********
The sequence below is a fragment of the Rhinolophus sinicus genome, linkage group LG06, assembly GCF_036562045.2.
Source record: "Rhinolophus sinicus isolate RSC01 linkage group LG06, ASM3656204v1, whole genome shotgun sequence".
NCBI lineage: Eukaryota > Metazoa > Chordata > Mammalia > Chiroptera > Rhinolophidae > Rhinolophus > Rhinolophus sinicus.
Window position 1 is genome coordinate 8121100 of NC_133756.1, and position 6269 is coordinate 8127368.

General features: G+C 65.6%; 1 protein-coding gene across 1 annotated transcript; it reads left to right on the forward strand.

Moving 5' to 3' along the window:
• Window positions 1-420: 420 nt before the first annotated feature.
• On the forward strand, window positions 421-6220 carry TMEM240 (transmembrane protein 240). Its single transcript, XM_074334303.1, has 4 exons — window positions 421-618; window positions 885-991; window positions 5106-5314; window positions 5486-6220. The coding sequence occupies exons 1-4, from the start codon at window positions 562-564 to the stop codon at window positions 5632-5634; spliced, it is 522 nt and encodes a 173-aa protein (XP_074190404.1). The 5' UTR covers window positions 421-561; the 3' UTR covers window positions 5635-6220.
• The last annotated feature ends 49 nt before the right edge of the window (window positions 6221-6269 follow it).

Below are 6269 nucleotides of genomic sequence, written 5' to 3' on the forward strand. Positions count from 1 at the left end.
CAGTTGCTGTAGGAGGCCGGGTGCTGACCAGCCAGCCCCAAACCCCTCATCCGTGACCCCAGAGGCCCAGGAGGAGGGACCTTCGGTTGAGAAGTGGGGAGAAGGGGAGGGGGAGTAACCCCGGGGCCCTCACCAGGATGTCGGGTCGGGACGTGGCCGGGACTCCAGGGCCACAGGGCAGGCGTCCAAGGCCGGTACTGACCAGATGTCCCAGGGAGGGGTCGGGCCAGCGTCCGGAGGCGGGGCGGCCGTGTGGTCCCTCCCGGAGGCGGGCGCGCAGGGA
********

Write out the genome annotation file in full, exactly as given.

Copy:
The sequence below is a fragment of the Rhinolophus sinicus genome, linkage group LG06, assembly GCF_036562045.2.
Source record: "Rhinolophus sinicus isolate RSC01 linkage group LG06, ASM3656204v1, whole genome shotgun sequence".
NCBI lineage: Eukaryota > Metazoa > Chordata > Mammalia > Chiroptera > Rhinolophidae > Rhinolophus > Rhinolophus sinicus.
Window position 1 is genome coordinate 8121100 of NC_133756.1, and position 6269 is coordinate 8127368.

General features: G+C 65.6%; 1 protein-coding gene across 1 annotated transcript; it reads left to right on the forward strand.

Moving 5' to 3' along the window:
• Window positions 1-420: 420 nt before the first annotated feature.
• On the forward strand, window positions 421-6220 carry TMEM240 (transmembrane protein 240). Its single transcript, XM_074334303.1, has 4 exons — window positions 421-618; window positions 885-991; window positions 5106-5314; window positions 5486-6220. The coding sequence occupies exons 1-4, from the start codon at window positions 562-564 to the stop codon at window positions 5632-5634; spliced, it is 522 nt and encodes a 173-aa protein (XP_074190404.1). The 5' UTR covers window positions 421-561; the 3' UTR covers window positions 5635-6220.
• The last annotated feature ends 49 nt before the right edge of the window (window positions 6221-6269 follow it).

Below are 6269 nucleotides of genomic sequence, written 5' to 3' on the forward strand. Positions count from 1 at the left end.
CAGTTGCTGTAGGAGGCCGGGTGCTGACCAGCCAGCCCCAAACCCCTCATCCGTGACCCCAGAGGCCCAGGAGGAGGGACCTTCGGTTGAGAAGTGGGGAGAAGGGGAGGGGGAGTAACCCCGGGGCCCTCACCAGGATGTCGGGTCGGGACGTGGCCGGGACTCCAGGGCCACAGGGCAGGCGTCCAAGGCCGGTACTGACCAGATGTCCCAGGGAGGGGTCGGGCCAGCGTCCGGAGGCGGGGCGGCCGTGTGGTCCCTCCCGGAGGCGGGCGCGCAGGGA